Monday, August 10, 2015
Happy New (School) Years
As a new school year seems to be breathing down my neck, I cannot help but reflect on the last 12 months. To me the real New Years is actually August, as so many families embark on new beginnings. I try to make it a time to re-group and re-imagine what my classroom and my teaching could be. Since last August I feel as though much has changed for me and the country.
Let me start by saying that I heard Bob Bain speak at the Advanced Placement World History Reading in Salt Lake City, and he was excellent. He spoke about an idea about which I was unfamiliar. History teachers come in two varieties – truffle hunters and parachutists. The idea comes from Emmanuel Le Roy Ladurie. The truffle hunters are buried in the details while the parachutists are taking a big picture approach to see patterns and trends. We need both in our disciplines – historians and teachers. But I am beyond any doubt a parachutist. In fact, as a student the truffle hunters drove me crazy. I deeply believe that history needs to teach us about the world we live in and will live in, therefore we need an understanding of patterns, trends and themes. It’s that approach that made much of this past year a challenge.
The 2014-2015 school year began with Ferguson dominating the news. In a world history class in an elite private school in Silicon Valley how was I to discuss these issues. Did discussion of these issues have a place in such an environment? Could we effectively discuss Ferguson in such a way that we discussed race, authority and privilege in American history and today? Were high school freshmen and sophomores able to do that? Would AP students stand for it with a test breathing down their necks? In the fall I decided to avoid it all together. I am not happy about that, nor did I feel like this teachable moment was the appropriate one for my context. Little did I know how the next 12 months would unfold across this country. Acquittals, beatings, murders, mass shootings inside churches and theaters, arguments over symbols and rights and challenges to how or if we can self-identify.
This summer we have seen the 2016 Presidential Race begin. A crowd of Republicans, a few Democrats and a media circus is upon us. Much of it has developed since school was out in early June. The parachutist in me thinks the real story here is not the candidates at all but the way cable news, a 24-hour news cycle, for-profit news media and social media have re-shaped politics, public discourse and thought in the US and the world. Is it possible to deeply cover issues anymore? Is it even desirable? Have we really become so polarized that it seems like everyone is either an Ayn Rand-inspired individualist with little regard for their fellow human or a Socialist with no regard for the realities of a global economy? Is it possible for us to have public dialogue based upon rational thought and factual information and not emotional fear-pedaling?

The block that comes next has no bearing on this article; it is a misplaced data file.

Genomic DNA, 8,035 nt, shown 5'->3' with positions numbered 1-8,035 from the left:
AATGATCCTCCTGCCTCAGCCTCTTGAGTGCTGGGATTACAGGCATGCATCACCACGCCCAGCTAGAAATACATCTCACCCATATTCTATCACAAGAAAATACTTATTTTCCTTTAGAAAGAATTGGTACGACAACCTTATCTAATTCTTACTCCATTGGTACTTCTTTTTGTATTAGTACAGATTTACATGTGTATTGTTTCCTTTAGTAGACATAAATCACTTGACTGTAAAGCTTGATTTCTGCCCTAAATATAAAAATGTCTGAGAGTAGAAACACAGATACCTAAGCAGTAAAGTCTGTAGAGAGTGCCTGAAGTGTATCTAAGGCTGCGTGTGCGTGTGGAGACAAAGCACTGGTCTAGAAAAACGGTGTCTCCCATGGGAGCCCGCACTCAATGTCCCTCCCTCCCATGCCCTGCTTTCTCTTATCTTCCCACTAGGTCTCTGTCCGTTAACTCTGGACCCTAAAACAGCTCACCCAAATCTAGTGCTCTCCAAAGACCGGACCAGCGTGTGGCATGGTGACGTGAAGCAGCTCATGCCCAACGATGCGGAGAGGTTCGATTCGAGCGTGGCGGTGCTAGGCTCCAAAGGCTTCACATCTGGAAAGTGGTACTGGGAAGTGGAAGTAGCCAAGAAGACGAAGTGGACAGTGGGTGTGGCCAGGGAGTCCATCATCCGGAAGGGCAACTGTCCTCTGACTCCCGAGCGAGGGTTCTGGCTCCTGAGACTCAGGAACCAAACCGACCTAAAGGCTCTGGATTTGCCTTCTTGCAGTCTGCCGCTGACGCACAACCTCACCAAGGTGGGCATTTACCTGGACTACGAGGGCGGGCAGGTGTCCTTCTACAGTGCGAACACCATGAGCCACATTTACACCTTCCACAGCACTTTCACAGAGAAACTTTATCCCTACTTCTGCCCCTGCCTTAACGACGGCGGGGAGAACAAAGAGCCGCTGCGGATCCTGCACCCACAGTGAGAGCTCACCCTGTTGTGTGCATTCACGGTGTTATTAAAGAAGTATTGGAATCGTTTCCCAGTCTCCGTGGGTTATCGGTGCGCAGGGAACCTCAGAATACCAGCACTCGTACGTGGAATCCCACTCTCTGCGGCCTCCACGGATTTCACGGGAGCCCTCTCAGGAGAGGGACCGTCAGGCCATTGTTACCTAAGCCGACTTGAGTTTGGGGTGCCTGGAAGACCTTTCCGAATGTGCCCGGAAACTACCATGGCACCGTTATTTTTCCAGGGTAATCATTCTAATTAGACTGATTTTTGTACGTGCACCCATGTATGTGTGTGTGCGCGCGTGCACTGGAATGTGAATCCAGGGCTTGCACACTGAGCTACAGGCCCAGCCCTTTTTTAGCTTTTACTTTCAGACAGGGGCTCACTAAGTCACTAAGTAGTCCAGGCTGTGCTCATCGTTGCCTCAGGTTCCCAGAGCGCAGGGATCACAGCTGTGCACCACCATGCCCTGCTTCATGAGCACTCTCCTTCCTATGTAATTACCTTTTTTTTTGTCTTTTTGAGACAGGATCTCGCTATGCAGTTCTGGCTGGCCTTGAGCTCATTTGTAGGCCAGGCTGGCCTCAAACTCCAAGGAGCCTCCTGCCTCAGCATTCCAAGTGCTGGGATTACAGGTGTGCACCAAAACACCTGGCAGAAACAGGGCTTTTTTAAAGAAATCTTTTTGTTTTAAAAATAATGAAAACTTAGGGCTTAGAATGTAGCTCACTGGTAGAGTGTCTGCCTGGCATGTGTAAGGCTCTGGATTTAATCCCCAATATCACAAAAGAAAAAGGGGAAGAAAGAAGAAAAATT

This past year also saw increased coverage of teen stress and depression, helicopter parenting, college admissions insanity, college debt and an economy that doesn’t seem to be doing any favors for our youth. How do we prepare all our students for an uncertain future? They will inevitably have multiple careers and will see their world change in ways we cannot imagine. Flexible thinking, creativity, openness to diversity of all kinds, an ability to learn – all of this will be vital to their success and happiness. How can schools best develop this? Does an emphasis on grades and test scores really do it? Does admission to an elite university really do it? Does school as we have known it for the last couple centuries really do it?
Meanwhile, there’s a silver lining in all the events of this past year. As a nation we are talking. We are discussing historical symbols. We are delving deeper into the history to uncover and discuss deeper truths – being better truffle hunters. We are seeing more and more Americans acquiring the rights most Americans have always had. We are re-evaluating ideas we have taken for granted and reconsidering the paths forward. We have an opportunity to bring this country closer and closer to fulfilling the promises in our founding documents and founding fathers. Do you have the courage to keep it up?
So I have some pledges for the school year ahead. I am pledging to use those teachable moments that arise in world events. I am pledging to teach my students how to dig into facts and research and question what authorities and the media might tell them. I am pledging to be sure my classroom is a space where each student feels valid and safe being whoever they are and want to be. I am pledging to make my classroom a place where we can all grapple with the challenges of the future so that my students may solve the problems that will face us.